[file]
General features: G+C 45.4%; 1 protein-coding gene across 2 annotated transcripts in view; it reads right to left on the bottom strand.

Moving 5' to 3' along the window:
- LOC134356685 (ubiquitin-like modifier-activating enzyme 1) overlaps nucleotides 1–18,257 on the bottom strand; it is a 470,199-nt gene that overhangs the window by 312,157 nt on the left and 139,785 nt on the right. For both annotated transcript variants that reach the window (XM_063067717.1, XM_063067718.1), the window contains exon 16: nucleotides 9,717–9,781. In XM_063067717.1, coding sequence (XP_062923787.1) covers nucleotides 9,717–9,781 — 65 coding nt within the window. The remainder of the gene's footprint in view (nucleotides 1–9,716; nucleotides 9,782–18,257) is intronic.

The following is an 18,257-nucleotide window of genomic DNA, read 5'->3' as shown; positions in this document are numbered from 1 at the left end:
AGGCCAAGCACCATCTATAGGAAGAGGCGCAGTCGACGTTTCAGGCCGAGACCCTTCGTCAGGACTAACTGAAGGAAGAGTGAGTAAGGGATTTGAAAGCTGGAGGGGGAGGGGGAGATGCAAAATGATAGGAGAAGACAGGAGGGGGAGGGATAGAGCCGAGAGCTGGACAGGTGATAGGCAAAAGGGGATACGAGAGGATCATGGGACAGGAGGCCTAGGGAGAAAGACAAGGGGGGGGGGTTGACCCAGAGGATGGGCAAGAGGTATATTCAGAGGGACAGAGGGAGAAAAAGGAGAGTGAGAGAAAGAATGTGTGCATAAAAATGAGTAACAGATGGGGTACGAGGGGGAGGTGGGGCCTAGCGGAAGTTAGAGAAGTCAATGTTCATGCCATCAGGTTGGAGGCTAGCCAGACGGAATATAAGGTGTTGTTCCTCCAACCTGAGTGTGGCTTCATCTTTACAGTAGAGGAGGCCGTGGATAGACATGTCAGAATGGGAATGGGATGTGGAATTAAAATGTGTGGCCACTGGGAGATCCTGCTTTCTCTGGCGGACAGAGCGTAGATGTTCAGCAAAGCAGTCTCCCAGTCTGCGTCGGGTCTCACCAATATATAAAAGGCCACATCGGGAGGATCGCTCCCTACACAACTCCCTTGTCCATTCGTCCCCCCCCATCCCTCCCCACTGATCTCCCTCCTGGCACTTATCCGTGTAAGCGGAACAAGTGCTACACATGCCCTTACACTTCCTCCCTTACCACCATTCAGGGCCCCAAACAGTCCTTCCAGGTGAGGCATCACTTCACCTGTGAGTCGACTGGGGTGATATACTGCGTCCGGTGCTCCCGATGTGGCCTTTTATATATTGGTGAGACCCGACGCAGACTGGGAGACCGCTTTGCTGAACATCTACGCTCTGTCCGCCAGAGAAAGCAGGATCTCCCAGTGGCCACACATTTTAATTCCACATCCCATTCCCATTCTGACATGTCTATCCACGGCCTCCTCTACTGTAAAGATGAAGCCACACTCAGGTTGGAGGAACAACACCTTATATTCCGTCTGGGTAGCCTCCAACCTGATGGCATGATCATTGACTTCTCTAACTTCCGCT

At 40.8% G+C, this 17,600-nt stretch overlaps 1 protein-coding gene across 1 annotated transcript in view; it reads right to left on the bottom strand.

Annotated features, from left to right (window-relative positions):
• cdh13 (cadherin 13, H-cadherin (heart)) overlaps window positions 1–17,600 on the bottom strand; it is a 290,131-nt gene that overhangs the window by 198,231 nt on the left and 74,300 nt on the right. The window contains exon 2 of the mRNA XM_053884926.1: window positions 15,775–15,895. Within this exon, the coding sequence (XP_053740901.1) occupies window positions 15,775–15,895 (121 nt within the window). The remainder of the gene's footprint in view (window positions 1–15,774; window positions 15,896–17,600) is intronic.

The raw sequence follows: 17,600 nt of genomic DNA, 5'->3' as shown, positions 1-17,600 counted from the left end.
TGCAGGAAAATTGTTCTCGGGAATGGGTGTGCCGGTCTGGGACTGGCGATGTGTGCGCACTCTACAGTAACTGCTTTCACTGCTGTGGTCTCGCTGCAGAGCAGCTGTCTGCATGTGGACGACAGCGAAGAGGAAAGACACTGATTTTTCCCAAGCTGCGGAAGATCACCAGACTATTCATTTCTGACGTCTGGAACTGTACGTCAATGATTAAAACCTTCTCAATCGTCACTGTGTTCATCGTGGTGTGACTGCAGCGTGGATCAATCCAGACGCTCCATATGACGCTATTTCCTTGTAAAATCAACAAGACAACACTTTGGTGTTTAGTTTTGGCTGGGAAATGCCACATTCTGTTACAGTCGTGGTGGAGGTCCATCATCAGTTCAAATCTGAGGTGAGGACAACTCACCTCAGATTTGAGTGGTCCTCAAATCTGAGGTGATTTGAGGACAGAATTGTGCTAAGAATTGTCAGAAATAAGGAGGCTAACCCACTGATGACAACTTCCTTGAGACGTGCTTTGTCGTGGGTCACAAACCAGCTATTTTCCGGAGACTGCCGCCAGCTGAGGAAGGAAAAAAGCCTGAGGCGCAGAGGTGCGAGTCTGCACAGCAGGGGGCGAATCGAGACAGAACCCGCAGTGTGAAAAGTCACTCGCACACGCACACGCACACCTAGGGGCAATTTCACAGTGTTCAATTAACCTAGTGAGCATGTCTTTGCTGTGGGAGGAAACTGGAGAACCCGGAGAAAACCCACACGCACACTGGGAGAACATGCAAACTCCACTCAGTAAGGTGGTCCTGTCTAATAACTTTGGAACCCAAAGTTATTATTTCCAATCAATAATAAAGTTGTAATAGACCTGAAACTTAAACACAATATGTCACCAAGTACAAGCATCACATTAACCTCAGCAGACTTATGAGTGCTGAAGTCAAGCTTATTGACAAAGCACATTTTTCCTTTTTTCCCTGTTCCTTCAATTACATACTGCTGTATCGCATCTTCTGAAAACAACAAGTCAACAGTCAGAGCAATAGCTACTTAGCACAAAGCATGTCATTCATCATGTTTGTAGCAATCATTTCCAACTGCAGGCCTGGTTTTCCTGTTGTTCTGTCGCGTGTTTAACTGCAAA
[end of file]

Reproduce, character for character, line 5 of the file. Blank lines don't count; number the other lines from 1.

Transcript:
AGGCCAAGCACCATCTATAGGAAGAGGCGCAGTCGACGTTTCAGGCCGAGACCCTTCGTCAGGACTAACTGAAGGAAGAGTGAGTAAGGGATTTGAAAGCTGGAGGGGGAGGGGGAGATGCAAAATGATAGGAGAAGACAGGAGGGGGAGGGATAGAGCCGAGAGCTGGACAGGTGATAGGCAAAAGGGGATACGAGAGGATCATGGGACAGGAGGCCTAGGGAGAAAGACAAGGGGGGGGGGTTGACCCAGAGGATGGGCAAGAGGTATATTCAGAGGGACAGAGGGAGAAAAAGGAGAGTGAGAGAAAGAATGTGTGCATAAAAATGAGTAACAGATGGGGTACGAGGGGGAGGTGGGGCCTAGCGGAAGTTAGAGAAGTCAATGTTCATGCCATCAGGTTGGAGGCTAGCCAGACGGAATATAAGGTGTTGTTCCTCCAACCTGAGTGTGGCTTCATCTTTACAGTAGAGGAGGCCGTGGATAGACATGTCAGAATGGGAATGGGATGTGGAATTAAAATGTGTGGCCACTGGGAGATCCTGCTTTCTCTGGCGGACAGAGCGTAGATGTTCAGCAAAGCAGTCTCCCAGTCTGCGTCGGGTCTCACCAATATATAAAAGGCCACATCGGGAGGATCGCTCCCTACACAACTCCCTTGTCCATTCGTCCCCCCCCATCCCTCCCCACTGATCTCCCTCCTGGCACTTATCCGTGTAAGCGGAACAAGTGCTACACATGCCCTTACACTTCCTCCCTTACCACCATTCAGGGCCCCAAACAGTCCTTCCAGGTGAGGCATCACTTCACCTGTGAGTCGACTGGGGTGATATACTGCGTCCGGTGCTCCCGATGTGGCCTTTTATATATTGGTGAGACCCGACGCAGACTGGGAGACCGCTTTGCTGAACATCTACGCTCTGTCCGCCAGAGAAAGCAGGATCTCCCAGTGGCCACACATTTTAATTCCACATCCCATTCCCATTCTGACATGTCTATCCACGGCCTCCTCTACTGTAAAGATGAAGCCACACTCAGGTTGGAGGAACAACACCTTATATTCCGTCTGGGTAGCCTCCAACCTGATGGCATGATCATTGACTTCTCTAACTTCCGCT